An evening or two ago I had put on a white waistcoat for coolness, and while walking past with my thumbs in my waistcoat pockets (a habit I have), one man, seated in the cart, and looking like an American, commenced singing some vulgar nonsense about “I had thirteen dollars in my waistcoat pocket.” I fancied it was meant for me, and my suspicions were confirmed; for while walking round the garden in my tall hat this afternoon, a “throw-down” cracker was deliberately aimed at my hat, and exploded on it like a percussion cap. I turned sharply, and am positive I saw the man who was in the cart retreating from one of the bedroom windows.
August 25.—Mrs. James, of Sutton, arrived in the afternoon, bringing with her an enormous bunch of wild flowers. The more I see of Mrs James the nicer I think she is, and she is devoted to Carrie. She went into Carrie’s room to take off her bonnet, and remained there nearly an hour talking about dress. Lupin said he was not a bit surprised at Mrs. James’ visit, but was surprised at her.
August 24.—Simply to please Lupin, and make things cheerful for him, as he is a little down, Carrie invited Mrs. James to come up from Sutton and spend two or three days with us. We have not said a word to Lupin, but mean to keep it as a surprise.
August 23.—I bought a pair of stags’ heads made of plaster-of-Paris and coloured brown. They will look just the thing for our little hall, and give it style; the heads are excellent imitations. Poolers and Smith are sorry they have nothing to offer Lupin.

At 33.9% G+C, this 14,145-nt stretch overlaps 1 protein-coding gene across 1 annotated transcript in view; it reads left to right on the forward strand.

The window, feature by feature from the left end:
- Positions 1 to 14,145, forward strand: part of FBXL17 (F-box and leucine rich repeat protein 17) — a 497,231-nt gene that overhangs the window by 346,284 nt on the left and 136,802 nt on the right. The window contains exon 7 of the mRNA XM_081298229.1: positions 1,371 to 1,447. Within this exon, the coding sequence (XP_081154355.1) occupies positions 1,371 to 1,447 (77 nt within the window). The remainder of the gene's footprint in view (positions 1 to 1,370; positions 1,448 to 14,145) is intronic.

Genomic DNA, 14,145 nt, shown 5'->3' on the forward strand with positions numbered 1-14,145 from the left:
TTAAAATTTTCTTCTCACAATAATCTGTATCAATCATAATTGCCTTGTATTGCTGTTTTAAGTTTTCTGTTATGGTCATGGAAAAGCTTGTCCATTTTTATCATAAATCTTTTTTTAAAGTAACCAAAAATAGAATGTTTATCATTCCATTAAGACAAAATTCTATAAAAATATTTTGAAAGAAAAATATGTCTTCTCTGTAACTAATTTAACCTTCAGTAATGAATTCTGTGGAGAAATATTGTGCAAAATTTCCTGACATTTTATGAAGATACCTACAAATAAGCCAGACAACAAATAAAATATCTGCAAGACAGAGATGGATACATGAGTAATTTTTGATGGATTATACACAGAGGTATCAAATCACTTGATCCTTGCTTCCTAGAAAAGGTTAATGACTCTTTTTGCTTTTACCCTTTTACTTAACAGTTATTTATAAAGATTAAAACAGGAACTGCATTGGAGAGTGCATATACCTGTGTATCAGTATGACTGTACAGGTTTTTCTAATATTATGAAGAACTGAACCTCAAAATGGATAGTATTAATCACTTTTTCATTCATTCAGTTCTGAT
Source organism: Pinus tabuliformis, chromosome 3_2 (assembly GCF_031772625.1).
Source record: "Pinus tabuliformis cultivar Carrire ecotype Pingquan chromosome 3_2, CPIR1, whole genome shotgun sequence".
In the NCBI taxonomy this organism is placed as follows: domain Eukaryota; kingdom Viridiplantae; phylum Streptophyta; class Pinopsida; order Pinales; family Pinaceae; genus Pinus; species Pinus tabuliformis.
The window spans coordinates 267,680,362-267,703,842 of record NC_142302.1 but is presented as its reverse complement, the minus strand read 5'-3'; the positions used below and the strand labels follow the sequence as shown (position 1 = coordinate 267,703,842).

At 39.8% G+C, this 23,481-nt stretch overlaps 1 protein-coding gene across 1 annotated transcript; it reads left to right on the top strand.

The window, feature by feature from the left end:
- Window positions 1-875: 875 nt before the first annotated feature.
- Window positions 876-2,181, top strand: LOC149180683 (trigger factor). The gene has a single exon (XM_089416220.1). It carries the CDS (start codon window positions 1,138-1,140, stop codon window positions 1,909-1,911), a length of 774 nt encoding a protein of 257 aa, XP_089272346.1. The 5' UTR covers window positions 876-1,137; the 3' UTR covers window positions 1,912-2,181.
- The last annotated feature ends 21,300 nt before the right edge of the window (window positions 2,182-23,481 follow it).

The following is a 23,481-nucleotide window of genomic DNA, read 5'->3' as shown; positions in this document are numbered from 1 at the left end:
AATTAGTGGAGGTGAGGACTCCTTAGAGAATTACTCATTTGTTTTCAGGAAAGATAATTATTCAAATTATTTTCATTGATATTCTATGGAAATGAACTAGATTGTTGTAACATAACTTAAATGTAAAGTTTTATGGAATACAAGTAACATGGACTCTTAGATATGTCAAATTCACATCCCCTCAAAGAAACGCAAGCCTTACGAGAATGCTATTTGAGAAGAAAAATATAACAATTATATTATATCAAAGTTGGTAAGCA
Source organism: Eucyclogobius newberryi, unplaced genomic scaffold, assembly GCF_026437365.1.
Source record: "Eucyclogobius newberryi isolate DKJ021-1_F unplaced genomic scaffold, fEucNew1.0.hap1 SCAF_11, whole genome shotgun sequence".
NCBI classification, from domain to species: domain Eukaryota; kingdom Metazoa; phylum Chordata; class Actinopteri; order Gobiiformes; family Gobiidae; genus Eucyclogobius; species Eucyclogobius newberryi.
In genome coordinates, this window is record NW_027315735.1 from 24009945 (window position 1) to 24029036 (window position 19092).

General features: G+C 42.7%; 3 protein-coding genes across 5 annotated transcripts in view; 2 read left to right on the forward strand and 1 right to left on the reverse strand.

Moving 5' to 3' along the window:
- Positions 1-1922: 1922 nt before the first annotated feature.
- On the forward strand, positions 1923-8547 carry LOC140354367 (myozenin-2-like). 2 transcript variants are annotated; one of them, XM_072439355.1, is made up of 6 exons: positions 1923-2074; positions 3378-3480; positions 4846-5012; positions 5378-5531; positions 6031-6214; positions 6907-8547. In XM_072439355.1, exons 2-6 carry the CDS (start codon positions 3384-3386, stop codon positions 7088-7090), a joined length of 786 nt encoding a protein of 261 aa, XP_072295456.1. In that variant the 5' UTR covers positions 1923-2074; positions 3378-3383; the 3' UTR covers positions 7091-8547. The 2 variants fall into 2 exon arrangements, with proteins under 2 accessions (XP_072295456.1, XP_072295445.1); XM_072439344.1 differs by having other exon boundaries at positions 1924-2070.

August 22.—Home sweet Home again! Carrie bought some pretty blue-wool mats to stand vases on. Fripps, Janus and Co. write to say they are sorry they have no vacancy among their staff of clerks for Lupin.
August 20.—I am glad our last day at the seaside was fine, though clouded overhead. We went over to Cummings’ (at Margate) in the evening, and as it was cold, we stayed in and played games; Gowing, as usual, overstepping the mark. He suggested we should play “Cutlets,” a game we never heard of. He sat on a chair, and asked Carrie to sit on his lap, an invitation which dear Carrie rightly declined.
After some species of wrangling, I sat on Gowing’s knees and Carrie sat on the edge of mine. Lupin sat on the edge of Carrie’s lap, then Cummings on Lupin’s, and Mrs. Cummings on her husband’s. We looked very ridiculous, and laughed a good deal.
Gowing then said: “Are you a believer in the Great Mogul?” We had to answer all together: “Yes—oh, yes!” (three times). Gowing said: “So am I,” and suddenly got up. The result of this stupid joke was that we all fell on the ground, and poor Carrie banged her head against the corner of the fender. Mrs. Cummings put some vinegar on; but through this we missed the last train, and had to drive back to Broadstairs, which cost me seven-and-sixpence.
August 19, Sunday.—I was about to read Lupin a sermon on smoking (which he indulges in violently) and billiards, but he put on his hat and walked out. Carrie then read me a long sermon on the palpable inadvisability of treating Lupin as if he were a mere child. I felt she was somewhat right, so in the evening I offered him a cigar. He seemed pleased, but, after a few whiffs, said: “This is a good old tup’ny—try one of mine,” and he handed me a cigar as long as it was strong, which is saying a good deal.